At http://phys.org/print299786071.html … a new study by climate scientists at the University of Berne in Switzerland has been looking at the Little Ice Age. In classic terms this is a tale of two halves – divided by a reprieve during the 16th century (the Tudor Period) when grown up men wore pantie hose – right up to their bloomers. In contrast, it must have been cold in the 17th century as grown up men wore thick trousers and long coats and balanced tall hats on their heads.
The paper begins by telling us volcanic eruptions were responsible for reducing solar radiation and thereby global cooling between the 13th and 15th centuries. Okay, there were volcanoes – but what caused the volcanoes to blow? This bit is absent.
The cooling weather then accelerated the formation of sea ice in the northern seas which they say triggered a positive feedback process that shaped the Little Ice Age. Hence, what they have looked at, and modelled, are only those things they think are relevant, namely oceans and wind. Any connection with activity on the Sun, on the one hand, or any other kind of cosmic vector is also omitted.
The paper is by climate scientists and is restricted to what scientists have on their radar. However, the results turned out by the Swiss super computer are interesting, to say the least as they show fairly conclusively that a vector is required to kick start it all, and one that is capable of abruptly reducing the amount of sunlight reaching the surface of the Earth. In other words, an inactive Sun with a paucity of sun spots may have nothing whatsoever to do with the Little Ice Age – or the Ice Ages in general.
In conventional wisdom winter weather in Europe is governed by the North Atlantic Oscillation (NAO), an air pressure system seesaw between the Azores High and the Icelandic Low and this tends to produce mild winters across central and northern Europe (very mild in comparison with the same latitudes in N America). If the system is weak, cold winters set in. The NAO in combination with volcanoes has generally been considered responsible for the Little Ice Age – which continued, off and on, into the 19th century (or at least, temperatures in the 19th century were on average lower than they were in the 20th century). Now, it seems, the Swiss claim the Little Ice Age did not need the influence of the NAO – it could be driven purely as a consequence of strong and frequent volcanic eruptions that created reduced solar radiation. We may add to that equation, that bolide explosions and heavy meteor showers could theoretically achieve the same level of opaqueness in the upper atmosphere. Using a super computer they have managed to model a situation that Clube and Napier theorised 30 years ago, confirming that it is possible. The super computer was used to find a feedback process that was capable of triggering Little Ice temperatures. They applied volcanic eruptions as the vector and added a weakening in solar radiation into the models and six slightly different starting conditions were selected from simulation – and all of them initiated the same process. Namely, in the Barents Sea the sea ice mass grew and spread to sub-Arctic areas of the N Atlantic, where they subsequently melted. The freshwater inflow from the meltwater altered the density of the upper ocean which led to less warm water being transported into the north – which in turn boosted the growth of sea ice.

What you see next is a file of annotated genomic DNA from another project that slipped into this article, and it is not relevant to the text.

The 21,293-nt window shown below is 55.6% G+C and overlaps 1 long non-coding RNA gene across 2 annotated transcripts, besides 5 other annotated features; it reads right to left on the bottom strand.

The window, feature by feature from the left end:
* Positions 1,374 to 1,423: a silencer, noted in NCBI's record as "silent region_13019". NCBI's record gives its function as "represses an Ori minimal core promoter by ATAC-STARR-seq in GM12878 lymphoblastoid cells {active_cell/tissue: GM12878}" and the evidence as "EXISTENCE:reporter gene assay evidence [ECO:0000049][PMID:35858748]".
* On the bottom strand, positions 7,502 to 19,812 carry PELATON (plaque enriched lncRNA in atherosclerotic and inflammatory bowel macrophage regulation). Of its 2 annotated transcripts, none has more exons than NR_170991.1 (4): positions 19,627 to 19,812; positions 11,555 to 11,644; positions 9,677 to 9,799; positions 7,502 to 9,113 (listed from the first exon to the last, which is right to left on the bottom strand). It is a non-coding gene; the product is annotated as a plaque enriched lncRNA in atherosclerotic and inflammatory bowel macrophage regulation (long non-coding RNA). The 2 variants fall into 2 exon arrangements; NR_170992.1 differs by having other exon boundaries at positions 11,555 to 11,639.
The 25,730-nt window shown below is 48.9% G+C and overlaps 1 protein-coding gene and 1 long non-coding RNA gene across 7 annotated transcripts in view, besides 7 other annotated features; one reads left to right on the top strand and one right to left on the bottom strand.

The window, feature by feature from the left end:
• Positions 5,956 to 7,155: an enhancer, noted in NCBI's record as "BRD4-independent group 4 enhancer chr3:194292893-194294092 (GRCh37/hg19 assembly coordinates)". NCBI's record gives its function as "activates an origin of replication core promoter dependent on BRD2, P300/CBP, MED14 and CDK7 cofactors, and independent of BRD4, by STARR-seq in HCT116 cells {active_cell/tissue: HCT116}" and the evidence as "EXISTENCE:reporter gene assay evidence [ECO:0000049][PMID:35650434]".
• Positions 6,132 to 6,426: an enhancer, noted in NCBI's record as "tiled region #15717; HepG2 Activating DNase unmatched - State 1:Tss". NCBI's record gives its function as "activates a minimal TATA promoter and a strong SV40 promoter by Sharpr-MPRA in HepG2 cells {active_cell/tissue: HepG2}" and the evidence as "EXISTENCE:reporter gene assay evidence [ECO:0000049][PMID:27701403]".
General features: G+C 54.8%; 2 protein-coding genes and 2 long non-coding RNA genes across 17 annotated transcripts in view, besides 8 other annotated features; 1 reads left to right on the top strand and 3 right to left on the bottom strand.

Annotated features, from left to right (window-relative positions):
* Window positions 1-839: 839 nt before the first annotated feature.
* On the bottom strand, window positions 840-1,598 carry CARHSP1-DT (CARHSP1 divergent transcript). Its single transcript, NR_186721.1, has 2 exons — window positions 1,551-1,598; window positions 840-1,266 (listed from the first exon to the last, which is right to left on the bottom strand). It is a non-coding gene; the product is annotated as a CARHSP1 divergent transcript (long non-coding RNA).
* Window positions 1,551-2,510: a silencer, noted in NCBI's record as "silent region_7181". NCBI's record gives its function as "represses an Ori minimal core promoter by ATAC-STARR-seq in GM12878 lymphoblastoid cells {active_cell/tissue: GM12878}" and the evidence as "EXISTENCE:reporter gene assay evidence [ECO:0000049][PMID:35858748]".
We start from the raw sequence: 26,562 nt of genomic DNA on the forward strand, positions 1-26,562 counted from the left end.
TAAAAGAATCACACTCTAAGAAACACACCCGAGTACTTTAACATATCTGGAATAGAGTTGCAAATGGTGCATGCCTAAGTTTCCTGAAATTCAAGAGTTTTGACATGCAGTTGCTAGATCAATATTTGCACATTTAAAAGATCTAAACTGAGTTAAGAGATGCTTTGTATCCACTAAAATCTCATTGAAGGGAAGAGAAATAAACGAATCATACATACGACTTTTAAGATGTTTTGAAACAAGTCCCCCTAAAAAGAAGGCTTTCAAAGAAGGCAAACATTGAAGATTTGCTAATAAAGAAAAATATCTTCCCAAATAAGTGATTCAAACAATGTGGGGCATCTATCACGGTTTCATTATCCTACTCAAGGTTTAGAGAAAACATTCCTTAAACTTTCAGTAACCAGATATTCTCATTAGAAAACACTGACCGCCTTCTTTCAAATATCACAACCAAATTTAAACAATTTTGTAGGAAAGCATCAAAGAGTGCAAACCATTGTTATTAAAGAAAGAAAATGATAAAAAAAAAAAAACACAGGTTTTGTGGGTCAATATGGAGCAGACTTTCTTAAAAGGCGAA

The researchers concluded, from simulations, that the Little Ice Age was primarily governed by external triggers. Volcanic activity and less solar radiation initially caused an increase in sea ice formation – independent of atmospheric circulation or the ocean conveyor belt system. Colder air over the Barents Sea migrated to Europe and caused the cooler temperatures. The importance of this article is that anyone suggesting it was as simple as that, prior to the publication, would have been considered entirely off the table, and many climate scientists would simply have not entertained it.